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EXTERNAL ENVELOPE


The practicalities of providing an outdoor living space


Balconies can enhance residential developments and provide the amenity of outdoor living space for residents. Lee Barber of Balcony Life explains how bolt-on cantilevered steel systems can avoid structural issues and problems with thermal bridging


olt-on cantilevered steel balconies are an architectural feature that is becoming increasingly popular both in new build apartments and the housing market more widely, as they provide visual interest and signify a quality development to prospective buyers. Balconies offer homeowners an outdoor living space and are seen as a desirable addition to a dwelling. From a structural perspective the difficulty with balconies (and for that matter any architectural feature located outside of the building’s insulation envelope), is how to support the balcony while avoiding a thermal bridge between the internal building structure and the balcony steel frame in order to comply with the Building Regulations Approved Documents and meeting the requirements of the thermal modelling calculations for limiting thermal bridging. Thermal bridging occurs when conductive materials, such as steel or concrete, provide a path for heat energy to flow across a building’s thermally insulated layer, resulting in heat loss and the potential for condensation to form. One solution to this problem is to design the balcony with support posts on concrete foundations and bolt the balcony steel frame to the outer masonry leaf. This approach is likely to avoid the thermal bridging issue and is generally the only viable option on existing properties. However the dwelling outer leaf may not be load-bearing, for instance lightweight cladding materials, and support posts are widely considered to be detrimental to the appearance of new build dwellings. Fortunately for architects the construction industry has addressed these issues with companies specialising in bolt-on cantilever steel balconies ffering complete balcony packages which are practical and excellent value for money, and comprise the balcony and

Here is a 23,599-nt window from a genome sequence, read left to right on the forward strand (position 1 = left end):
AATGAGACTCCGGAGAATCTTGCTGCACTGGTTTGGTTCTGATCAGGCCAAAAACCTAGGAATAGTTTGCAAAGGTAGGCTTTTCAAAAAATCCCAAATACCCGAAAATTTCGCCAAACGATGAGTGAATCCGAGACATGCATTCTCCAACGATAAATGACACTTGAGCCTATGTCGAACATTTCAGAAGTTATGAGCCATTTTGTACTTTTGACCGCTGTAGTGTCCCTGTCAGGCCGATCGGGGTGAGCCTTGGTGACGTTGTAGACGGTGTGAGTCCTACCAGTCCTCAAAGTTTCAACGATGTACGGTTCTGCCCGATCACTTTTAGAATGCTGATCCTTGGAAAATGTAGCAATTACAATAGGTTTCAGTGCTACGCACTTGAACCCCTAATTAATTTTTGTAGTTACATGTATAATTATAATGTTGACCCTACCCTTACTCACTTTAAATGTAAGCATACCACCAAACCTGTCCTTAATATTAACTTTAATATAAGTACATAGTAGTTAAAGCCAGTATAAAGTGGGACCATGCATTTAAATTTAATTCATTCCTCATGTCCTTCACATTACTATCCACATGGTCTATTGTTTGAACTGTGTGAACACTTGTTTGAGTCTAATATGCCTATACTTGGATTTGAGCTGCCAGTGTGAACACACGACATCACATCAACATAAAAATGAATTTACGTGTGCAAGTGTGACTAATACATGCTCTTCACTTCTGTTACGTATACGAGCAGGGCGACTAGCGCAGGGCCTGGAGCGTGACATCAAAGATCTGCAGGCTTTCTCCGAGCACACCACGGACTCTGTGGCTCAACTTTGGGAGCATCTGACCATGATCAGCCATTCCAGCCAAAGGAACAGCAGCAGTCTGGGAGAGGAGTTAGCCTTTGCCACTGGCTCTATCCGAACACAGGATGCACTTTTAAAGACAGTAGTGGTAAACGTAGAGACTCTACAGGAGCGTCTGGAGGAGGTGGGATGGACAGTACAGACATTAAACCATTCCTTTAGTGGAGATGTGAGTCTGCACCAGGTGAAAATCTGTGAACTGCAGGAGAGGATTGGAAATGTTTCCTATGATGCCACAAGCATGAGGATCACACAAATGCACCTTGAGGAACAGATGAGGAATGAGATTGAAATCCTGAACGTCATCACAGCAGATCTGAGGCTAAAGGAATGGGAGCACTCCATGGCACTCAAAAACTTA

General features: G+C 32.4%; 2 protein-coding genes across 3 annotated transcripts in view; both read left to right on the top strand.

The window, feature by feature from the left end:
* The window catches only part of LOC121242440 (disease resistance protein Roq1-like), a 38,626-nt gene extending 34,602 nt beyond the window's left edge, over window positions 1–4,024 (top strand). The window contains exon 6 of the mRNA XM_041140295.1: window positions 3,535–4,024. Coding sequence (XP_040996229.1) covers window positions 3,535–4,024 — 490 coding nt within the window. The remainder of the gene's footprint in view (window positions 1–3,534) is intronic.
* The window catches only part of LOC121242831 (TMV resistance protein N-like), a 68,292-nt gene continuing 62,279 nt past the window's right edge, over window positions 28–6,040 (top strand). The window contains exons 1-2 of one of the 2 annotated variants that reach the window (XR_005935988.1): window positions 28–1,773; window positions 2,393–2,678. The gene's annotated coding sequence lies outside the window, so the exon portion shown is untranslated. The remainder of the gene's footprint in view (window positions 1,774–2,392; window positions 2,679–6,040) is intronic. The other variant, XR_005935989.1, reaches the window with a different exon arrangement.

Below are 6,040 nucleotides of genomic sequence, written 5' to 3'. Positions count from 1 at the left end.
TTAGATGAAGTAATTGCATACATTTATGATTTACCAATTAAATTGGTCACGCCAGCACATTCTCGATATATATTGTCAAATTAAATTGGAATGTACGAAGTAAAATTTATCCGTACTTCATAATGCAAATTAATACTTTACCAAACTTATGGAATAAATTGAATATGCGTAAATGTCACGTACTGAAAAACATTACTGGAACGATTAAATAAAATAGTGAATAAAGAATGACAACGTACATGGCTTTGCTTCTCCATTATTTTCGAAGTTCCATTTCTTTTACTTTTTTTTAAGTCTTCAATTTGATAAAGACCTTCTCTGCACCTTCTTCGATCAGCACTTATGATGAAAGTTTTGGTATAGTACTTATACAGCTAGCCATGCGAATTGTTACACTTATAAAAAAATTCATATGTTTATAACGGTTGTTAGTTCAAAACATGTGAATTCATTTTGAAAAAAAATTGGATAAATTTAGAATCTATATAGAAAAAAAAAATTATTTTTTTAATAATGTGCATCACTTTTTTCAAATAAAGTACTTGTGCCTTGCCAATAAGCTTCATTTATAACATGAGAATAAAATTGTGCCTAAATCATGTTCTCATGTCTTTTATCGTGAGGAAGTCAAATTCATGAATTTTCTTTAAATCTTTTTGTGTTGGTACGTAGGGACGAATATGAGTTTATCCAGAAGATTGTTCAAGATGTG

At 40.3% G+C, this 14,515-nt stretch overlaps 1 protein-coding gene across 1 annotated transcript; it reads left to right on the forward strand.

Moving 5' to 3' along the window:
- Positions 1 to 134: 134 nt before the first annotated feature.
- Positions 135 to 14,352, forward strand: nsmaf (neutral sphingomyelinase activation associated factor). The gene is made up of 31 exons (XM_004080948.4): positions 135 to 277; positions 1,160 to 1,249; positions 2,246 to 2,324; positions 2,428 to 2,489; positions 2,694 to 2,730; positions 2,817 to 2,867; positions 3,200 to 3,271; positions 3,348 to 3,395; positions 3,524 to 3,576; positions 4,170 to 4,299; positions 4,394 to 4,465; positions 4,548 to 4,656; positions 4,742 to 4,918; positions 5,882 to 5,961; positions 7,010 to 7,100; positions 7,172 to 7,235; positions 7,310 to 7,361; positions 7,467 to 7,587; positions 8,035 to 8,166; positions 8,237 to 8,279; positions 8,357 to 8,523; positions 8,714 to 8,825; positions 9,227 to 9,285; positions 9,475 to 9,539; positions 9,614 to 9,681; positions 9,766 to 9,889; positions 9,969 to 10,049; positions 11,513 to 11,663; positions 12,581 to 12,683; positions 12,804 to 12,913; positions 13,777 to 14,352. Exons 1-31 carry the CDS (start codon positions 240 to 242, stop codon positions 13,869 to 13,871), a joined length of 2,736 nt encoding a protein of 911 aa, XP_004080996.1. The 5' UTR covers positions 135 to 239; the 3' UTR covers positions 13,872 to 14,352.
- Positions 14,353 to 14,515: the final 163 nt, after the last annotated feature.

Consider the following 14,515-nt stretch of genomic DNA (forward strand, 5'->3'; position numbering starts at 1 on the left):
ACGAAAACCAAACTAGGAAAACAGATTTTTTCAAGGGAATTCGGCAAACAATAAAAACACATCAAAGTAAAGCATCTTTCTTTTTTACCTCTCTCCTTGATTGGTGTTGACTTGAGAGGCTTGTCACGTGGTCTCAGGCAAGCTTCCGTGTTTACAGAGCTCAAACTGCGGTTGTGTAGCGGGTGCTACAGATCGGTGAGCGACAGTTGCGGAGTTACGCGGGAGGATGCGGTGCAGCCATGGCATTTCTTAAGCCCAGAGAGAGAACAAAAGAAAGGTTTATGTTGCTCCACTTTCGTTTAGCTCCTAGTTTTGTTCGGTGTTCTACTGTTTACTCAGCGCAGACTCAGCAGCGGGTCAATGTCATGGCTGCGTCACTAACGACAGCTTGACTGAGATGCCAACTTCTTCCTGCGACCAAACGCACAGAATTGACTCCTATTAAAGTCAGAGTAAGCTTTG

B ADF JUNE 2019


structural thermally broken building connection systems. Typically these balcony packages are installed as a first fix and then a second fix item. The first fix installation commences with the building connection plate which, depending upon the floor construction, is either bolted to solid timber joists or a concrete floor slab. The essential structural thermal break component is bolted to the connection plate and is ideally located within the building insulation layer, thereby minimising or eliminating the thermal bridge. A steel stub is bolted to the structural thermal break, which is designed to project beyond the face of the external envelope and position the balcony steel frame at the correct floor level. After the first fix is installed, the contractor continues with the wall construction so that when completed the stub faceplates are left exposed for the second fix balconies. The installation of the balconies usually takes place towards the end of the build programme on site and is simply a matter of offering the balcony steel frame up to the stub face plates with lifting equipment and bolting them on, after which the balcony glass balustrade or metal railing balustrade and balcony decking are installed. Balcony rainwater drainage is frequently raised as a concern, but here again companies specialising in bolt-on cantilever steel balconies provide a solution with a controlled rainwater drainage system which eliminates the need for unsightly external rainwater pipes and avoid taking rainwater pipes into the building, which could have the potential to leak and cause damage to the building fabric and interior. The principle of controlled rainwater drainage is very simple with rainwater being allowed to flow into the balcony, and prevented from draining through the balcony with a soffit panel to the underside of the balcony.


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